Story Time Sunday #32

I’ve been sinking my teeth into this retelling of a classic Grimm’s Fairytale, “The White Snake.” Be sure to read Part 1 and Part 2 of the story first. Today, I’m sharing Part 3 where our protagonist’s wit and willpower are tested. Enjoy!

Mayra sprinted from the sight of him but found herself running head-first into a mist net set to catch small birds by the water’s edge. Two sparrows were already tangled in pouches that sagged on the net.

“Clumsy me.” Mayra attempted to unhook her hair which hung in the tiny mesh knots of the trap.

“We’re goners now, Floyd.” The female bird scrambled trying to loosen the net’s grip on her tail feathers.

“Quit your yapping and start snapping” the sparrow seized the net with his beak biting at it in a feeble attempt to free himself from the fine mesh.

“May I help?” Mayra cautiously tugged on the net to get closer to the birds. All her interactions with creatures so far had been bloody affairs, and she hoped to finally do something good.

“You? Help? I highly doubt that. I think I’ll take my chances with the net,” the female sparrow continued to squirm, chirping for her friends as she picked at the mesh tangled by her talons. Surely one of her own kind would come to rescue her soon.

“Touchy, isn’t she? Yeah, sure, lassie, help me out.” Floyd stood still. He figured he could struggle onwards or conserve his energy in hopes that this mysterious child was able to untangle him with the strength to fly free.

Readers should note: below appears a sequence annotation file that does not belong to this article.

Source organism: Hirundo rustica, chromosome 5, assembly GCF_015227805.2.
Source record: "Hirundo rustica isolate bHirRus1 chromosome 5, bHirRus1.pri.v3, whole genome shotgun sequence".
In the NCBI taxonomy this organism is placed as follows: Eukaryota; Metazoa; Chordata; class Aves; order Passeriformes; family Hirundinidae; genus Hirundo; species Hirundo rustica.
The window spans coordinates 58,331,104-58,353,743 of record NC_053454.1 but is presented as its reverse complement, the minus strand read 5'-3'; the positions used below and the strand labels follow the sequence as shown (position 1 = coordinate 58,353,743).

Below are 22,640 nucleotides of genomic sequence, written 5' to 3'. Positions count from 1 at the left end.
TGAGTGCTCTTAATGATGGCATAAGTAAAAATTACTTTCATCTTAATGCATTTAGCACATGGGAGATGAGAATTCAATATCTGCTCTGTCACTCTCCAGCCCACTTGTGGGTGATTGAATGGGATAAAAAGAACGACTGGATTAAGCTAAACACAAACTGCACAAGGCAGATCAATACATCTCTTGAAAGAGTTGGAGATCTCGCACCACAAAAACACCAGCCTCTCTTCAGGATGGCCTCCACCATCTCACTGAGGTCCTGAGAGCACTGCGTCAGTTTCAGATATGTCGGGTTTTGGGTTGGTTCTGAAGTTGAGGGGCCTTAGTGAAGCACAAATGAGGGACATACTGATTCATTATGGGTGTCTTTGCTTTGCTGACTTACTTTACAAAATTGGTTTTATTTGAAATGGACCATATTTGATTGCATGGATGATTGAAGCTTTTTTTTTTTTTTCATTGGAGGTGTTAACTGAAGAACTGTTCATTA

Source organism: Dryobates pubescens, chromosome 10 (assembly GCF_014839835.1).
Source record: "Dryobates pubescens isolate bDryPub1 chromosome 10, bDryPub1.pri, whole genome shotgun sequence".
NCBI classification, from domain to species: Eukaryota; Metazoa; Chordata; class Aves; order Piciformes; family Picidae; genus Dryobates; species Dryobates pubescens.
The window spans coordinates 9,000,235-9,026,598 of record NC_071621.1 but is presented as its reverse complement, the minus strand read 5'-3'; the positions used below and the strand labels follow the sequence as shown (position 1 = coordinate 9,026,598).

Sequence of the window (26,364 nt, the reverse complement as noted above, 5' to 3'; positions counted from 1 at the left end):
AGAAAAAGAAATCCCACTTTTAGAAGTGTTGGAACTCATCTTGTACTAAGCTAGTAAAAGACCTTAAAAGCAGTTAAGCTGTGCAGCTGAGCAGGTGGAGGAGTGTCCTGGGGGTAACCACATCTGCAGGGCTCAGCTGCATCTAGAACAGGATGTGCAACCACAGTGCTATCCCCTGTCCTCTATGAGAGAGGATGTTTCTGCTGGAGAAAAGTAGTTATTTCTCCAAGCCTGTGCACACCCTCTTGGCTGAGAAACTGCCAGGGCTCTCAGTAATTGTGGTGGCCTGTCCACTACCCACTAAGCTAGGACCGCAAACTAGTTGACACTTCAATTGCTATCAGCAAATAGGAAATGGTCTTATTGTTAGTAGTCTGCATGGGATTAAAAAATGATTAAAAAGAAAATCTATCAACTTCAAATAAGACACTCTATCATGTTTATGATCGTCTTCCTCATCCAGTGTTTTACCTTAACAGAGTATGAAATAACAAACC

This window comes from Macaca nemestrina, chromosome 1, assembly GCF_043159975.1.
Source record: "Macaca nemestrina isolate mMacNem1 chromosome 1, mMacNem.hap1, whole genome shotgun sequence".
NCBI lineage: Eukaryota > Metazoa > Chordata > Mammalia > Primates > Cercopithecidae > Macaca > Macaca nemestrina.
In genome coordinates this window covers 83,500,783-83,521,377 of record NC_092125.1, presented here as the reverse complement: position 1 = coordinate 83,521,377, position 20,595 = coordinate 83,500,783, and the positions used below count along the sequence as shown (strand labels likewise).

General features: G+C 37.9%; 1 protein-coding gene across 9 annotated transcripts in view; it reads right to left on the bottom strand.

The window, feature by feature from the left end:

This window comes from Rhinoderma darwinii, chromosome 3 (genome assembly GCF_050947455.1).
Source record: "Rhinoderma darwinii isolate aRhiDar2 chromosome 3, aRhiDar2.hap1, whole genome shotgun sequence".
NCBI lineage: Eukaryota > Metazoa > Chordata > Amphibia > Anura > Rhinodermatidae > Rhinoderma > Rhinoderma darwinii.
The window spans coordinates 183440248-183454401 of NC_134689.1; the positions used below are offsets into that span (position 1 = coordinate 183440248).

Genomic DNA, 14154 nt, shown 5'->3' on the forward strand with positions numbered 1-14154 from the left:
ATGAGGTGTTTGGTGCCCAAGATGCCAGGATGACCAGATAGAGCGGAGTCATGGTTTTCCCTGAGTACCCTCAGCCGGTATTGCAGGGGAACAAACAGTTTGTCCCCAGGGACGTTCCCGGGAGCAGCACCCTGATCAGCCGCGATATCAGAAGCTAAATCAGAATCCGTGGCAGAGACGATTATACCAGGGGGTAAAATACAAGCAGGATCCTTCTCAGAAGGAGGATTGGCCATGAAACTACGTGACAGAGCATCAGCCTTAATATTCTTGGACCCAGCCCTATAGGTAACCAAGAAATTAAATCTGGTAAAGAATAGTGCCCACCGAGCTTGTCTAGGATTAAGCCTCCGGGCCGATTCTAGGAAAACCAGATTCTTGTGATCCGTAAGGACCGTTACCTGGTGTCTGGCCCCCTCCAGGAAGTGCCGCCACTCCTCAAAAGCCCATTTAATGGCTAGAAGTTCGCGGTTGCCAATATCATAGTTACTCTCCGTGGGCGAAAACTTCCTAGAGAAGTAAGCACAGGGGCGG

“You’ll just get yourself more tangled, love.” The female bird cautioned, but Mayra was pleased to finally be able to help a creature in need without interference. She pulled her way to where Floyd sagged in the net. The tiny mesh entangled in his tawny feathers and the webs of his golden feet.

“You’re wrapped good, friend. Be still now, and I will set you free.”

But after an hour of untangling and twisting she’d only managed to free his wings. Meanwhile, around the bend the huntsman approached, checking his nets along the waterway one last time. Hungry, he was well-past ready to return to the manor house for his midday meal.

When he came upon the girl picking at his catch, he steadied his rifle before he spoke. “What’s the meaning of this?”

Mayra saw the hunter’s fur jacket and the feathers in his cap. She could tell right away he was a man accustomed to completing his kills. “These sparrows are suffering. I only meant to help.” She stopped her hands waiting to see what the hunter would do next.

“These birds are a burden to the Baron, and I’ve been ordered to have them destroyed. Stand out of my way.” Mayra saw the rifle steadied at her head and let go of Floyd’s tangled talons.

“I wish I could, you see, but I’m stuck.” She lifted strands of her strawberry blonde hair still entangled in the mesh. “Besides, you can’t murder innocent birds for no real reason.” Releasing her hair, Mayra grabbed fistfuls of nets and waited for her chance.

The huntsman sat down his rifle. So, there was a third little birdy caught in his net today. How fortuitous.

“Go and fetch me a pint, maid, and stop fussing about in the forest.” He laughed. Yes, she was a pretty little birdie. And right as he reached out to grab her by the hair, she mashed the net against the fur of his jacket entangling him in a similar fashion.

“You wench!” The huntsman began picking himself free from the net prepared to give this girl a good old-fashioned spanking when he was finally freed, but Mayra’s small hands were quicker, and she had mostly untangled already.

“How does it feel to be trapped and terrified?” Mayra released the net from the tree and wound it tightly around the huntsman’s coat leaving him in a cocoon of minuscule mesh.